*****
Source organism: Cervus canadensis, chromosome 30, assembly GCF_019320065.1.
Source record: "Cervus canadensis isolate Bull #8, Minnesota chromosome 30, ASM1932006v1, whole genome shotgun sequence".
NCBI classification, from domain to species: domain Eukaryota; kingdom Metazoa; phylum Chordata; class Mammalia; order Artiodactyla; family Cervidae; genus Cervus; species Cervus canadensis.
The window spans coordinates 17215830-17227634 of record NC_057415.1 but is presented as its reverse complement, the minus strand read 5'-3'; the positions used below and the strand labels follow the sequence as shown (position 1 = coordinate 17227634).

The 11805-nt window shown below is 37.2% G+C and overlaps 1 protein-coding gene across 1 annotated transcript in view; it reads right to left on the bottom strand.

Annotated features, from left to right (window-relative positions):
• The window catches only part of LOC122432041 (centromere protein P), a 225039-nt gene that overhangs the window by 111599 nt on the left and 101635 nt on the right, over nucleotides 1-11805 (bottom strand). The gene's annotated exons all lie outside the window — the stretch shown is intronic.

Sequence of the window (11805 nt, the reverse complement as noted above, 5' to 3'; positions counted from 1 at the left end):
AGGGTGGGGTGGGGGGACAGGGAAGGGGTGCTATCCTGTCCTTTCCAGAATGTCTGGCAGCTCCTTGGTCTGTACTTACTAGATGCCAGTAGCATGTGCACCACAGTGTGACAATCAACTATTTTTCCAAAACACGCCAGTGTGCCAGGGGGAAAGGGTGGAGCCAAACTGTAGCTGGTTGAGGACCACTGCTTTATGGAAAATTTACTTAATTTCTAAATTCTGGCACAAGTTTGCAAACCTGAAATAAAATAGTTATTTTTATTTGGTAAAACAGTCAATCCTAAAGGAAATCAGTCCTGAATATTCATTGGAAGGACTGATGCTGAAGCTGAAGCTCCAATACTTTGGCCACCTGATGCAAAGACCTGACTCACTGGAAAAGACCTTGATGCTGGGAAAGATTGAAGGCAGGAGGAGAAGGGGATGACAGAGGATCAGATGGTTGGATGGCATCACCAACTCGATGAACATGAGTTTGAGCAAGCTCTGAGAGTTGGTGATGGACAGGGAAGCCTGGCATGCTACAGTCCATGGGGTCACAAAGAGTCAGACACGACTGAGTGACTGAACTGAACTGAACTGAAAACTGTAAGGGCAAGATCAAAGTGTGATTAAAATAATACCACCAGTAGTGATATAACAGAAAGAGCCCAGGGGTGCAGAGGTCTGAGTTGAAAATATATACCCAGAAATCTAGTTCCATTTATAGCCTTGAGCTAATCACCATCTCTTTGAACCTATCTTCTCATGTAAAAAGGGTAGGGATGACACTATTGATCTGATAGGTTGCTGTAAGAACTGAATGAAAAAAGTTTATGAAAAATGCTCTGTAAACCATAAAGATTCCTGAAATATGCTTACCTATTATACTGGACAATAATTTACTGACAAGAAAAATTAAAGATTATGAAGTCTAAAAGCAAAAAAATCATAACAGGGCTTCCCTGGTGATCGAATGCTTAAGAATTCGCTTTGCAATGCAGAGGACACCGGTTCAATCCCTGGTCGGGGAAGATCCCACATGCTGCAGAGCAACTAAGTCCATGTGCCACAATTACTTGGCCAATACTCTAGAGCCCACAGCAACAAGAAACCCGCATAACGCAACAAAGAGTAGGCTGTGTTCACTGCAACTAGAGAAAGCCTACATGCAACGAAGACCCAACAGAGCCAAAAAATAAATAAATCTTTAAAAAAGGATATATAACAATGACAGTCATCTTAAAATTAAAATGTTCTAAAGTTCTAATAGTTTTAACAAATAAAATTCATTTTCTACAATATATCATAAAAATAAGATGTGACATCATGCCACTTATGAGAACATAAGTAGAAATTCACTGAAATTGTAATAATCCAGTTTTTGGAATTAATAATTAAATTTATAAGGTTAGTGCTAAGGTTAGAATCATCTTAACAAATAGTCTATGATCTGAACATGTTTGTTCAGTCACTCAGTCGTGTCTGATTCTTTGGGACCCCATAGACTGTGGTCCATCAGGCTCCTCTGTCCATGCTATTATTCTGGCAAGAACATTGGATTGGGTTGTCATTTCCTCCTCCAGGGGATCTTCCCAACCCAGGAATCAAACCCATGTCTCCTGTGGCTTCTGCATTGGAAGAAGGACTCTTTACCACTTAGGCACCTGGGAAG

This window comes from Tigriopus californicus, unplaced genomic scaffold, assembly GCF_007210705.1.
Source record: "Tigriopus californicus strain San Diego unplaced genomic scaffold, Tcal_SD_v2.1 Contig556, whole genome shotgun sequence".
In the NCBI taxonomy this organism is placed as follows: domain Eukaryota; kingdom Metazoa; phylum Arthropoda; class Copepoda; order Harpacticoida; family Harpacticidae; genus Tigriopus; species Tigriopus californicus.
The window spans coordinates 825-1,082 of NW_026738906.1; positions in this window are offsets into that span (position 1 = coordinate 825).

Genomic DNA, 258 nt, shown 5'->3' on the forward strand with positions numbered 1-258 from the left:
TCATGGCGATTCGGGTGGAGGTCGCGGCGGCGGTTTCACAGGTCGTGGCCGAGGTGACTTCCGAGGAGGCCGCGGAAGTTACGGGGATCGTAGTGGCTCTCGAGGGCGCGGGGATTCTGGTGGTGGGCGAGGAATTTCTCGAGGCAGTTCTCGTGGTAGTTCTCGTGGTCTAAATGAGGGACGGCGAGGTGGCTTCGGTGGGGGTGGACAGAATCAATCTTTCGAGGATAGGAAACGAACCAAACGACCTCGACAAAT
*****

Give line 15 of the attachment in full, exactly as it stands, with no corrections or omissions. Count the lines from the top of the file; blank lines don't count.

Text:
TCATGGCGATTCGGGTGGAGGTCGCGGCGGCGGTTTCACAGGTCGTGGCCGAGGTGACTTCCGAGGAGGCCGCGGAAGTTACGGGGATCGTAGTGGCTCTCGAGGGCGCGGGGATTCTGGTGGTGGGCGAGGAATTTCTCGAGGCAGTTCTCGTGGTAGTTCTCGTGGTCTAAATGAGGGACGGCGAGGTGGCTTCGGTGGGGGTGGACAGAATCAATCTTTCGAGGATAGGAAACGAACCAAACGACCTCGACAAAT